Hail Saint Mary!

This past weekend, my father visited from Canberra.

On Friday night we saw Equus at the New Theatre in Newtown. This was a thoroughly agreeable excursion. At about 7.15 we resolved to go, at about 7.25 we set off in the car; by 7.35 we had secured an excellent parking spot right in front of the theatre and our tickets. These were $28 each for D and me; $22 for my father. (When the young man at the box office asked if there were any concessions, I asked if he could just have a discount for being old and for having seen the first Sydney and New Theatre production of Reedy River, not to mention the first Sydney run (at the Old Tote) of Equus in about 1974. It turned out that the mere assertion of a seniors card did the trick.) There was a bar and you could take your drinks into the theatre after interval (or at the beginning of the show, for that matter). The performance was of a quite satisfactory standard and certainly an honest and better than that rendition of the work. It included male frontal nudity. D and I approve of MFN as a matter of principle – we see it as a question of equal rights. It’s nice to have your rights vindicated.

On Saturday night my father and I went to hear the SSO. It must be many years since my father went to an orchestral concert and he enjoyed it greatly, including (I had been concerned) the Rite of Spring in the second half. What particularly struck him, as one who has not attended such concerts, was the wide dynamic range and, I think, by extension and my own inference rather than direct statements by him, the presence and excitement of live performance. We dined afterwards, which was rather later than my father is accustomed to dine. He surprised himself by sleeping in until 10 am on Sunday.

That afternoon, I took my father to see an old friend: his colleague for many years with whom he lunched almost daily for that time. The trip up to Sydney had in part been planned with such a visit in mind.

At some point in the day I needed to go into town to check something at the mill. We avoided going in when enthusiasts for the canonisation might have been crowding the city streets and finally made a short run in after an early dinner.

Today I was able to get home in time (after a disappointing morning in court) to take my father to the airport for the afternoon flight back to Canberra. He mentioned that he had been round to the shops to buy a paper and joked that no doubt I would be eager to read the wrap-around supplement acclaiming the new saint.

All of which is a long way round to dipping my lid to Charles Waterstreet in the Sun Herald this Sunday. After some amusing enough jokes about the failure of the Cockatoo Island comedy festival this week, he takes the occasion of a comment attributed to Tim Fischer: “with Mary MacKillop, it was 1881 when she passed through [Albury] and the vicar threw her out of Albury and she had to stay in a shanty hotel before catching the train . . . Typical of the absolute bastardry that she was forced to face on too many occasions. ”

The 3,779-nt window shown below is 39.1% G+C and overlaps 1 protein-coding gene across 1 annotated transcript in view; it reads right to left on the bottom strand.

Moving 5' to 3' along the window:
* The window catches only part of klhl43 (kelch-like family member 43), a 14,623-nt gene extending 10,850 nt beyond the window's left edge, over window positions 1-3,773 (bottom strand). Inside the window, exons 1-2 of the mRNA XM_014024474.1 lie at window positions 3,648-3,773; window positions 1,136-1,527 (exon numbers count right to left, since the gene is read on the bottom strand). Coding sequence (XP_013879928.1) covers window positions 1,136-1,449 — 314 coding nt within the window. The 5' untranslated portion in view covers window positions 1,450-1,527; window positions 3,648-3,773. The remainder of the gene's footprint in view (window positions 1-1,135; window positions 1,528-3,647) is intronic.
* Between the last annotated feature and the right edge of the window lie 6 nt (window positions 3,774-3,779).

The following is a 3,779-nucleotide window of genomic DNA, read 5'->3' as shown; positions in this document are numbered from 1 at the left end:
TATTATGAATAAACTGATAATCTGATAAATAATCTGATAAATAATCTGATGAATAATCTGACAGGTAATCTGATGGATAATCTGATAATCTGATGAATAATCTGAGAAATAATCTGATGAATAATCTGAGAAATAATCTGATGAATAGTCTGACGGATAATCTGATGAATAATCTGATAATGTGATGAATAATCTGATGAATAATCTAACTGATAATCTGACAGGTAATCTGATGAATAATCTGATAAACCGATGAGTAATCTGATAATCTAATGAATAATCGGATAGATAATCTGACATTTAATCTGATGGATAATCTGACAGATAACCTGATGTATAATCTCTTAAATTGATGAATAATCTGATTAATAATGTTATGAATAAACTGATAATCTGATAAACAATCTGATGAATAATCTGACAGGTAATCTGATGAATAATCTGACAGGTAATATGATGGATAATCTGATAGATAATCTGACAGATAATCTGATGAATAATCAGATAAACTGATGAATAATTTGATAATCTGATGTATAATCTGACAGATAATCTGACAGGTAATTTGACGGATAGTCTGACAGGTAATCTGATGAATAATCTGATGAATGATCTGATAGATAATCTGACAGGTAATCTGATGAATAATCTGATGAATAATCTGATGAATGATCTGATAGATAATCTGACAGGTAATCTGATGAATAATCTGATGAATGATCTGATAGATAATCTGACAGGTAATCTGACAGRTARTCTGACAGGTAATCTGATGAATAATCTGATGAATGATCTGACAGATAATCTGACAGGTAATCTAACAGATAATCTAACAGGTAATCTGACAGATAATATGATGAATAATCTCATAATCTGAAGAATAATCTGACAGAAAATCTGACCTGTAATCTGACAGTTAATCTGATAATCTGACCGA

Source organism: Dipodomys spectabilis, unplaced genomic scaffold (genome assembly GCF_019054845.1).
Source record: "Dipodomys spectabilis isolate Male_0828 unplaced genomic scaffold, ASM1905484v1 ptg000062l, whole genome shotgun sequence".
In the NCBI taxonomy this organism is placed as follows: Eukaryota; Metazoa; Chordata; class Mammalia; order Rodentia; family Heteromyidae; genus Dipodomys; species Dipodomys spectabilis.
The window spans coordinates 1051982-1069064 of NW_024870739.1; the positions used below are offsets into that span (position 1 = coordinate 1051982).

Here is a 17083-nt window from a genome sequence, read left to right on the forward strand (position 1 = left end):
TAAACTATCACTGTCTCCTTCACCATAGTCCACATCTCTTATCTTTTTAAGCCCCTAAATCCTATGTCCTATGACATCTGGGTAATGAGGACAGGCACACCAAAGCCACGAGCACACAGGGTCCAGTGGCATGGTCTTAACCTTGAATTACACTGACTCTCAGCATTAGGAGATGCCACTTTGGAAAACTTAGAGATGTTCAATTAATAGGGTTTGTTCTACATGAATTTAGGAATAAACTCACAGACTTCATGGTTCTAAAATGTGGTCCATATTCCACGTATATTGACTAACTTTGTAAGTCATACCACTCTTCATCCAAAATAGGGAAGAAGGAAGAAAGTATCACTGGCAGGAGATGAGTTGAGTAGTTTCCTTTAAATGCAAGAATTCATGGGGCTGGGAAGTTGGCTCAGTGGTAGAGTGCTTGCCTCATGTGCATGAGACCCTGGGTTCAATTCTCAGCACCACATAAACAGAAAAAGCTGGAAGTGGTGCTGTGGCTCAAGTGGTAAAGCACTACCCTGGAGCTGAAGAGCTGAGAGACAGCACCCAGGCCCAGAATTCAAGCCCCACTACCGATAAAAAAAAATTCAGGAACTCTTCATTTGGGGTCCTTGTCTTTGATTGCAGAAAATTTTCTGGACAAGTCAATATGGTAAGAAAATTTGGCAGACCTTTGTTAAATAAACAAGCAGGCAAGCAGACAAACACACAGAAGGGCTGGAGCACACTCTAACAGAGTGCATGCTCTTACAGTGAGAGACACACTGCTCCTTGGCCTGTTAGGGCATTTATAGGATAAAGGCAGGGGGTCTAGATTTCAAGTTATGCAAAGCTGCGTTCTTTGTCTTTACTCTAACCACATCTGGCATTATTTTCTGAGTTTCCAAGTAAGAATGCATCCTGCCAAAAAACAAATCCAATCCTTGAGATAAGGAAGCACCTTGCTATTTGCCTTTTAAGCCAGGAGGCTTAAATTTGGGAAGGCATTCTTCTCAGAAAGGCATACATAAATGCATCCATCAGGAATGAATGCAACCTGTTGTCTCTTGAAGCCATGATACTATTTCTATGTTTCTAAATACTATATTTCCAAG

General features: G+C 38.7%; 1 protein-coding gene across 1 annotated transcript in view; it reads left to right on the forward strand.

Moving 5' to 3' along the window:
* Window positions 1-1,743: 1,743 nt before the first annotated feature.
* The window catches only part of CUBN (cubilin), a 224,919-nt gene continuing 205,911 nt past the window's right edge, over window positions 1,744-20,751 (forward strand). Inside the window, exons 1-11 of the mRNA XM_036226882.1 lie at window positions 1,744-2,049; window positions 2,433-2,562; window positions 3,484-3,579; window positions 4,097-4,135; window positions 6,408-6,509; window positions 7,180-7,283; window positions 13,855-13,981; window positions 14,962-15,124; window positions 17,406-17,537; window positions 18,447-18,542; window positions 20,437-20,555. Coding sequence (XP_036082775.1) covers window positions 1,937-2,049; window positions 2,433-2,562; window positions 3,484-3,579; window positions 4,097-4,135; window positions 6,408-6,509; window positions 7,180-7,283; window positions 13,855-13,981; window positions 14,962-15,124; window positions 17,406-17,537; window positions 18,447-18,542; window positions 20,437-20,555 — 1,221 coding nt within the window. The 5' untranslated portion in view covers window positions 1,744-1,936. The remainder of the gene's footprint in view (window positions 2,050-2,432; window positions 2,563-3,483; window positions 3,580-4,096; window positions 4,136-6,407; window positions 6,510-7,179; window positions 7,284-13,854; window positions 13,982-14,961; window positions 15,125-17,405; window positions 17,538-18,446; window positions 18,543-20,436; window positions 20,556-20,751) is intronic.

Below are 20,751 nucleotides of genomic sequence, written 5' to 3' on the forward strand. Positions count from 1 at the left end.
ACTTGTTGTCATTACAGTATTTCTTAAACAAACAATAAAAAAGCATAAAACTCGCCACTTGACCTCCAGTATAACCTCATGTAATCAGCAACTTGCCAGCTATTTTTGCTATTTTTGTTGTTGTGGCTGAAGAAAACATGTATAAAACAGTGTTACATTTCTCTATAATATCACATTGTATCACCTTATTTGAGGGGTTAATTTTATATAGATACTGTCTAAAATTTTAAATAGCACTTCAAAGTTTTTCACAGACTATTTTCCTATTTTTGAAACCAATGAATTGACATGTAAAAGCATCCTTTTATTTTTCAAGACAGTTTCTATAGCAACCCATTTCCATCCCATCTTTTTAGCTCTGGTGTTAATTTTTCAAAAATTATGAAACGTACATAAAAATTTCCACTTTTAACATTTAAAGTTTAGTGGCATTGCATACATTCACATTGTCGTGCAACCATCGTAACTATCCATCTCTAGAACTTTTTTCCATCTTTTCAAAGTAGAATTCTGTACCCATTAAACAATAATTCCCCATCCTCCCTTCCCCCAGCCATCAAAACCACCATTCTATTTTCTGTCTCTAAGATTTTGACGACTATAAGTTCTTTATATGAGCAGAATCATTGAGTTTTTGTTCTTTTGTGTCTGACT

In 1881, my family ran that “shanty hotel”. My father, brothers and sister grew up there. My great grandmother worked her fingers to the bone to make MacKillop’s stay overnight as peaceful and as comfortable as another Mary’s and her common-law husband, Joseph, and non-biological child, Jesus, were in another shanty hotel with stable in Bethlehem some years earlier. Waterstreet’s Hotel should be a shrine like Lourdes and Fatima and not just described as a “shanty hotel”. Many pilgrims stayed there overnight, Tim, because there was no standard gauge and they changed trains while enjoying the hospitality of my forbearing family.

Yes, Waterstreet’s Hotel has been described as a bloodhouse, and boys at my school wouldn’t come home with me for a squash because the sawdust was six inches thick in the bar to mop up the blood, but it was home to us and MacKillop. Many patrons claimed to have seen her appearing on the walls in their beautifully appointed rooms, the Weeping Walls near Wagga, but after dad hosed them down the damp and the visions disappeared. During the late shift, when the lights were turned down to avoid police detection and the railway workers came to drink a well-earned pint or two, there was talk of a gathering of angels appearing above the red neon sign in running writing on the roof spelling out “Waterstreet’s Hotel, Drink More”. Bona fide travellers spoke of a sense of peacefulness and grace and uplift upon waking in the morning before eating Mrs Westie’s big bacon breakfast.

This “shanty hotel” was and is a sacred site, which should be returned to my family to be held in trust for travellers on their way through on the Hume Highway, or by rail. The family has kept all the tea towels from the hotel, which, because of the way they were folded and kept in the leaking back shed, appear to have a replica of Mary in repose or passed out.

Her sainthood was held up for many years because of her alleged love of the sacred sherry. It is claimed she was introduced to it in Albury. Be that as it may, I have a dream of a day when the Pope will speak from the Holy Wrought Iron Verandah of Waterstreet’s Hotel, when the sons of former publicans can sit down at the table of brotherhood with the daughters of Pharisees and cry out: “Free beer, free beer, free at last!”

I particularly like the bit about the tea towels and the segue into a Martin Luther King finale.

One Response to “Hail Saint Mary!”

  1. Meet the Music « Stumbling on melons Says:

    […] the notorious fellatio scene proves too much for me (more likely, it would be insufficient in the MFN […]

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